It is characteristic of Max Beerbohm’s jesting style to take the unusual step of mentioning himself in his own novel.
As a writer, Beerbohm is known as an essayist, critic, and parodist. His first book, The Works of Max Beerbohm (1896), was a collection of his essays, but touches of humour dominate even his serious literary works.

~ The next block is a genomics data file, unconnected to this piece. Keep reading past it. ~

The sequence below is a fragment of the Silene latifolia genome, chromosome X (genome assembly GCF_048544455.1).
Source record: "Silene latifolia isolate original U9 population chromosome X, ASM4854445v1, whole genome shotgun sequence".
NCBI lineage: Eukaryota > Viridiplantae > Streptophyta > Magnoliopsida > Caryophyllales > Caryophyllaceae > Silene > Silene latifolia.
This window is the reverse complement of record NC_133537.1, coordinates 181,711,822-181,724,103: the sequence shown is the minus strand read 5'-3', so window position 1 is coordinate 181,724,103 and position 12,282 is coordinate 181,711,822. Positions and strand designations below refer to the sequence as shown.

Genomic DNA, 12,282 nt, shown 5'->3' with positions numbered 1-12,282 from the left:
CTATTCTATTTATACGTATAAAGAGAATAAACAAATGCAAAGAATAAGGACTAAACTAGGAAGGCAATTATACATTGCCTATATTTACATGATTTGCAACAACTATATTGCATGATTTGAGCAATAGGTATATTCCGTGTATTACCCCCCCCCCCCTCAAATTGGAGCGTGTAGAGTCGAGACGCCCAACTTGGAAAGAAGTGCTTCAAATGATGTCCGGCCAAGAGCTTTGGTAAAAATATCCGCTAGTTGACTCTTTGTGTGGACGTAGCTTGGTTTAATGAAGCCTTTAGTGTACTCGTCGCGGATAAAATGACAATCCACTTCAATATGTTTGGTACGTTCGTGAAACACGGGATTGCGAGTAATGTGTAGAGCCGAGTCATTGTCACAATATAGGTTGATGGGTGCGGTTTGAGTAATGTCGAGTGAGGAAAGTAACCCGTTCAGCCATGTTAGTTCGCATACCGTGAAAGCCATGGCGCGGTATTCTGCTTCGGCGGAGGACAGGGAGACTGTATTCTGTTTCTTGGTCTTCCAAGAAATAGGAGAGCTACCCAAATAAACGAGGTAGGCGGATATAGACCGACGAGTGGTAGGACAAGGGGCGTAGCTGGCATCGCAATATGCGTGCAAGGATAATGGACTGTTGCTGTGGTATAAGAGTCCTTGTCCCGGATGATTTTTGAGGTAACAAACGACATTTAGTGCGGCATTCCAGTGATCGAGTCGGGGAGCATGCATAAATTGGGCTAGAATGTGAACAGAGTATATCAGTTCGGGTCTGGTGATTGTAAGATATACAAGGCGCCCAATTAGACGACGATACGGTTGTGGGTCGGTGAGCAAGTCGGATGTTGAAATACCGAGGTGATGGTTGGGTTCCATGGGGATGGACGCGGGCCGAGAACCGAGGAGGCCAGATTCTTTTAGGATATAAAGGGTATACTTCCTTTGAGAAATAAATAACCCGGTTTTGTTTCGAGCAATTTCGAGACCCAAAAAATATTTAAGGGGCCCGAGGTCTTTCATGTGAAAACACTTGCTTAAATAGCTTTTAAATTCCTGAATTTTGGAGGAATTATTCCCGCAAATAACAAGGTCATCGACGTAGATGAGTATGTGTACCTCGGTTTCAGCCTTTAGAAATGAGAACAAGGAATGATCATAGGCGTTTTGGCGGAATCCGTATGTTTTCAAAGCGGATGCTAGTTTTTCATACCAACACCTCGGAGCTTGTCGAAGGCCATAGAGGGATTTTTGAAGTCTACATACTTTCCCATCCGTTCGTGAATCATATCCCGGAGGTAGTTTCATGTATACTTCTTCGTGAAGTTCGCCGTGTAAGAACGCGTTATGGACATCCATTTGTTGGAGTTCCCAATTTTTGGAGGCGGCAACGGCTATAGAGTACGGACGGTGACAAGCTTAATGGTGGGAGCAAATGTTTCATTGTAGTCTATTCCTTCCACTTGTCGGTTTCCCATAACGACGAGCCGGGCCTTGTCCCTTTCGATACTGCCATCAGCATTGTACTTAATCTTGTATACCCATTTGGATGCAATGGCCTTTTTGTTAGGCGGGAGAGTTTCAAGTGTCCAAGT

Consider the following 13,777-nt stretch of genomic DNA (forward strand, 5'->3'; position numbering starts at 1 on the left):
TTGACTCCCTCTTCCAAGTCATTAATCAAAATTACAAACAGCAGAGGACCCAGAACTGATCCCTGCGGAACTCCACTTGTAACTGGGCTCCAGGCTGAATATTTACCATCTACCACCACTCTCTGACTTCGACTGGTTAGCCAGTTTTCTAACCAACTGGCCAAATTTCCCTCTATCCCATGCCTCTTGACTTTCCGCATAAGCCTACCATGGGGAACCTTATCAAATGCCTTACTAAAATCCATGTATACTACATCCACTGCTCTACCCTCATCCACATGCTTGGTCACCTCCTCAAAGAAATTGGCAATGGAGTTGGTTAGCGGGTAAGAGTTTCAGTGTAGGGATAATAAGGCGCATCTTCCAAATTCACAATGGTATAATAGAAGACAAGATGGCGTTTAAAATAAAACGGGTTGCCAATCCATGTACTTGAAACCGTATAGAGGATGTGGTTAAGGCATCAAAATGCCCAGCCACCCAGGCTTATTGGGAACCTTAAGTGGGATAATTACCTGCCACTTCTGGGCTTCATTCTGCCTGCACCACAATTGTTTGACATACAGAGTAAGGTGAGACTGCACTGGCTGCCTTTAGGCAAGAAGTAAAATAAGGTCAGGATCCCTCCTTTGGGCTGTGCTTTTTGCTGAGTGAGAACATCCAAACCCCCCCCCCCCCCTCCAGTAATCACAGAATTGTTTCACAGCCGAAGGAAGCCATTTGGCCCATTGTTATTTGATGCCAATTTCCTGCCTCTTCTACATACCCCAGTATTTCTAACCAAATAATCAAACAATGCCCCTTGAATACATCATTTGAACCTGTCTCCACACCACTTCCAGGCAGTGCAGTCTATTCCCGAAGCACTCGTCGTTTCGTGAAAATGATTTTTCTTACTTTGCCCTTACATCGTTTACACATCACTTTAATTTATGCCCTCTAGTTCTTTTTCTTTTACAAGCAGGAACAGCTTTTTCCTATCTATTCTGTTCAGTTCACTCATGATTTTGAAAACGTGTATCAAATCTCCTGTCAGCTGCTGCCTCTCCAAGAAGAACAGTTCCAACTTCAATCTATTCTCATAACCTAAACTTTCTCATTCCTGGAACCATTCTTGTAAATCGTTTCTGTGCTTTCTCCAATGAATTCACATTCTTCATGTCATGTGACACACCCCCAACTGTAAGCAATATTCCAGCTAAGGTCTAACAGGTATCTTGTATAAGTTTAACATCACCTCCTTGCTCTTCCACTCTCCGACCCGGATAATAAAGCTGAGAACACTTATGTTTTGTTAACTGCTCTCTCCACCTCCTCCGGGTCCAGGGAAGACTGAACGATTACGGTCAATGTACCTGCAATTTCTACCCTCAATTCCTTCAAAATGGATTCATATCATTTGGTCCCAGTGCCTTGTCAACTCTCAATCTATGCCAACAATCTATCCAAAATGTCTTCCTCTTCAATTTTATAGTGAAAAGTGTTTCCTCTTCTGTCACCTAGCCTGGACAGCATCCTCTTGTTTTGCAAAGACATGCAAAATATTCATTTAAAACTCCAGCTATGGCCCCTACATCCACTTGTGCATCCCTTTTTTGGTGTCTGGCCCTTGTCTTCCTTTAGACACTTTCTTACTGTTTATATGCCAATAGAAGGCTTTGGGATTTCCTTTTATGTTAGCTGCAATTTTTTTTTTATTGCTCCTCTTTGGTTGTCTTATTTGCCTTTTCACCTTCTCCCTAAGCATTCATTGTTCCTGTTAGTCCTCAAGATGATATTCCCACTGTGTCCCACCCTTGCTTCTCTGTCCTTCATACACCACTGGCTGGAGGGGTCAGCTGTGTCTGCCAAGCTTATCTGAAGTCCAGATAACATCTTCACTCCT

Berbohm, like many humorists, conveyed serious messages through humour. For example, it has sometimes been suggested that his first published short story, The Happy Hypocrite: A Fairytale for Tired Men (1897), is a comic version of Oscar Wilde’s The Picture of Dorian Gray (1890). Through his theatrical half-brother, Herbert Beerbohm Tree (1852-1917), Max Beerbohm met Oscar Wilde (1854-1900), and Beerbohm wrote one of his earliest articles was about Wilde.